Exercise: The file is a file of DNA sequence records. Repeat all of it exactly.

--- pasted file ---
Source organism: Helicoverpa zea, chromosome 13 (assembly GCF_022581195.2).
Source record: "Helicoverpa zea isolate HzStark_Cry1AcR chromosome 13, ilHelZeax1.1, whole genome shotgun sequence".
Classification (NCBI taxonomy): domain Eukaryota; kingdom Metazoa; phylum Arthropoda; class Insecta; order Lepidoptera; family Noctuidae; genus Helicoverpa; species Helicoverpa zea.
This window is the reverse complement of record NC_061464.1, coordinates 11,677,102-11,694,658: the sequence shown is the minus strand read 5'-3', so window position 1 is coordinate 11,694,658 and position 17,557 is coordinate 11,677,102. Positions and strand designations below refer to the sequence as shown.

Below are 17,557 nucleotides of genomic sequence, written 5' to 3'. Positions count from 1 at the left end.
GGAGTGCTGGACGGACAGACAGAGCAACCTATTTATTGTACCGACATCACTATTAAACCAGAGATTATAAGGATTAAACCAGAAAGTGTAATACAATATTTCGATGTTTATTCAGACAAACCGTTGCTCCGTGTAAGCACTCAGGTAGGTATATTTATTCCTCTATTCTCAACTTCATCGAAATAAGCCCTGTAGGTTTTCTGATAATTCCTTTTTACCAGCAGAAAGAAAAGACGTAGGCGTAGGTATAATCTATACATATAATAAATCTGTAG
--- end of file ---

Source organism: Helicoverpa zea, chromosome 13 (assembly GCF_022581195.2).
Source record: "Helicoverpa zea isolate HzStark_Cry1AcR chromosome 13, ilHelZeax1.1, whole genome shotgun sequence".
Classification (NCBI taxonomy): domain Eukaryota; kingdom Metazoa; phylum Arthropoda; class Insecta; order Lepidoptera; family Noctuidae; genus Helicoverpa; species Helicoverpa zea.
This window is the reverse complement of record NC_061464.1, coordinates 11,677,102-11,694,658: the sequence shown is the minus strand read 5'-3', so window position 1 is coordinate 11,694,658 and position 17,557 is coordinate 11,677,102. Positions and strand designations below refer to the sequence as shown.

Below are 17,557 nucleotides of genomic sequence, written 5' to 3'. Positions count from 1 at the left end.
GGAGTGCTGGACGGACAGACAGAGCAACCTATTTATTGTACCGACATCACTATTAAACCAGAGATTATAAGGATTAAACCAGAAAGTGTAATACAATATTTCGATGTTTATTCAGACAAACCGTTGCTCCGTGTAAGCACTCAGGTAGGTATATTTATTCCTCTATTCTCAACTTCATCGAAATAAGCCCTGTAGGTTTTCTGATAATTCCTTTTTACCAGCAGAAAGAAAAGACGTAGGCGTAGGTATAATCTATACATATAATAAATCTGTAG